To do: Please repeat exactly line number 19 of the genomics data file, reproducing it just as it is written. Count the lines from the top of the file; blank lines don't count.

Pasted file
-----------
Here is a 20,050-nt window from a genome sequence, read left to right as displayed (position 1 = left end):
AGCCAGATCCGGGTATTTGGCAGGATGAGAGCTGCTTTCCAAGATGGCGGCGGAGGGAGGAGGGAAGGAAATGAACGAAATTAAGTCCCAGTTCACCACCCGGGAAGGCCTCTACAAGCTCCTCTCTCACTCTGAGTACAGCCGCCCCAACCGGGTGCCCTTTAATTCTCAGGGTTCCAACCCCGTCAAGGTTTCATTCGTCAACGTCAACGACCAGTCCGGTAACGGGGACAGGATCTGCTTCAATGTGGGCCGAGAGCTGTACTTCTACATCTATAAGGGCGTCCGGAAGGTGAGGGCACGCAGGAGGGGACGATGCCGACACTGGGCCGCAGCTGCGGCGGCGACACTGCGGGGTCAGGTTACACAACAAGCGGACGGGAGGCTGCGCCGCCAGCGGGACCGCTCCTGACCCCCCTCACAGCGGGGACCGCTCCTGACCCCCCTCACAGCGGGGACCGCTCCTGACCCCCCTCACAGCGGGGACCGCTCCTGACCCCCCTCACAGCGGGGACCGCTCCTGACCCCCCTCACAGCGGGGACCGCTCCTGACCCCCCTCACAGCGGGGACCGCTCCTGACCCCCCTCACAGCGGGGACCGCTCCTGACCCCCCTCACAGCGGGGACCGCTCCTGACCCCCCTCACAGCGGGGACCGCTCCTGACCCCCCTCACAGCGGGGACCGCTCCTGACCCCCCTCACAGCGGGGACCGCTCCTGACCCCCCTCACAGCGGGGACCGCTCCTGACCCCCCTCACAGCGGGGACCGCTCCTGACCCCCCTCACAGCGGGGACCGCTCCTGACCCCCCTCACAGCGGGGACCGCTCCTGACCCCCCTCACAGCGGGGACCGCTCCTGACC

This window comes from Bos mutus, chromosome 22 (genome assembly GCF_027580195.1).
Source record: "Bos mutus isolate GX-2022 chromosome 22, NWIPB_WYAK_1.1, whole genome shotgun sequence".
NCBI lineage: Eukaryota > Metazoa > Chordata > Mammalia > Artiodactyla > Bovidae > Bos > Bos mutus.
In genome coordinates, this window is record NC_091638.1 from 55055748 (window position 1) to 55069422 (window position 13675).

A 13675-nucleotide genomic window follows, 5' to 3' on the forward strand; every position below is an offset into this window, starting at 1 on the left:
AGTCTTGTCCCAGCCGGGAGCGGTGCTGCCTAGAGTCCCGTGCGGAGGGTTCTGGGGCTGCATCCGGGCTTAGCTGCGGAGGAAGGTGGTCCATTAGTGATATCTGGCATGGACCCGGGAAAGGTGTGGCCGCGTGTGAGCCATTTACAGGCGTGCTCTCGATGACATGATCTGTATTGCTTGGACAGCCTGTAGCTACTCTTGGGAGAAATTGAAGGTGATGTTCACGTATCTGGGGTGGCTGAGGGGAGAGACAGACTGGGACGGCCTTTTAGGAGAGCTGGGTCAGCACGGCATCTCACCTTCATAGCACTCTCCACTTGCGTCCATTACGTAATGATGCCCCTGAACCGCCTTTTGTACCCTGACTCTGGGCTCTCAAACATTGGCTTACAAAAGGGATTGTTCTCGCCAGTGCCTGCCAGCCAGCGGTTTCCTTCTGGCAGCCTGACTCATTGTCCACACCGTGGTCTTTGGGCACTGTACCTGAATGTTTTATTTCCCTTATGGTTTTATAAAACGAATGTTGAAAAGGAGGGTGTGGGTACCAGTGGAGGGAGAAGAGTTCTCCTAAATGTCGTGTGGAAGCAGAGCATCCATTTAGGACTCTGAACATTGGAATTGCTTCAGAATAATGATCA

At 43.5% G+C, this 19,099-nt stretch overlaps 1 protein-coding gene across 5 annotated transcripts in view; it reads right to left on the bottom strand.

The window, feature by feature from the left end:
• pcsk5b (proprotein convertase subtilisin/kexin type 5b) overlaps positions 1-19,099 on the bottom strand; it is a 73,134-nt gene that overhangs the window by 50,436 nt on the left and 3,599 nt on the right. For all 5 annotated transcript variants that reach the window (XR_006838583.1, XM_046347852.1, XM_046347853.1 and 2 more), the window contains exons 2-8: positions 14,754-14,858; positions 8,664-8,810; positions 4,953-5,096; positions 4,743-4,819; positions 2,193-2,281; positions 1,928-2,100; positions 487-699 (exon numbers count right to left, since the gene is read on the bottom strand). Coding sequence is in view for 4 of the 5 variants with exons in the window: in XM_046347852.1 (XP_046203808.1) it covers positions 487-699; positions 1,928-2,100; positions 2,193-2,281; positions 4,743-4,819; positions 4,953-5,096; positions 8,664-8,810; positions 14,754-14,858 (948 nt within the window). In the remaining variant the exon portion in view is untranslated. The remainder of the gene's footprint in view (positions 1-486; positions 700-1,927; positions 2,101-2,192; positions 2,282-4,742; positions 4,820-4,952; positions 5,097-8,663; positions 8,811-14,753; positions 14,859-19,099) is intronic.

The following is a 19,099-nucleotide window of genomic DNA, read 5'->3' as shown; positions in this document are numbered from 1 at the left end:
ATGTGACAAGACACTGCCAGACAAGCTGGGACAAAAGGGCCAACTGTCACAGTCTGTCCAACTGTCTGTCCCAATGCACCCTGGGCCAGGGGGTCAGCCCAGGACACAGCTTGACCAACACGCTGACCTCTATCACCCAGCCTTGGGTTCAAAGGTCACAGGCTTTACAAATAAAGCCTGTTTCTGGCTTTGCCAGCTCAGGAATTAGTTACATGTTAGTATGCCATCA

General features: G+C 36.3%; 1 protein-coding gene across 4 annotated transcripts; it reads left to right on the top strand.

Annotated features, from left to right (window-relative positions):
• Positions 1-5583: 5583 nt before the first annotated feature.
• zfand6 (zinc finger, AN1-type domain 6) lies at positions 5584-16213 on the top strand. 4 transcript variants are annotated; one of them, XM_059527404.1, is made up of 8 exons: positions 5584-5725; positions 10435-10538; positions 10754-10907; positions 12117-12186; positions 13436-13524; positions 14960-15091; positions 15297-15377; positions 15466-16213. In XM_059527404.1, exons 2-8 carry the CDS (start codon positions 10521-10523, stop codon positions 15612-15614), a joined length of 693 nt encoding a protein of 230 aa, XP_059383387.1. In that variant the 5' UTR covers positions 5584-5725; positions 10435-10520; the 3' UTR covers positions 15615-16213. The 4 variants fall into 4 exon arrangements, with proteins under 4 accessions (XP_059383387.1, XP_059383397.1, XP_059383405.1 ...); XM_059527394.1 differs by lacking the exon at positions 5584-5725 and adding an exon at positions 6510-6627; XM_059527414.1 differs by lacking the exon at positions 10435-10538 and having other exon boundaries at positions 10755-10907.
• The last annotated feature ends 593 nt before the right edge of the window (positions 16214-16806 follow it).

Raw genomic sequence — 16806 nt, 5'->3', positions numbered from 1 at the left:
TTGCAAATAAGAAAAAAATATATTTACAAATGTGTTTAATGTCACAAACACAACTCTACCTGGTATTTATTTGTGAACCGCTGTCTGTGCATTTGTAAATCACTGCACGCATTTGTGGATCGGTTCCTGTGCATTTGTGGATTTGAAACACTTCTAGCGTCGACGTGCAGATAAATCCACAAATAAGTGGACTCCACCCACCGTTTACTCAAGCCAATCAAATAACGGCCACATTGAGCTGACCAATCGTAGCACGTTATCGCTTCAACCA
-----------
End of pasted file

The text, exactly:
Raw genomic sequence — 16806 nt, 5'->3', positions numbered from 1 at the left: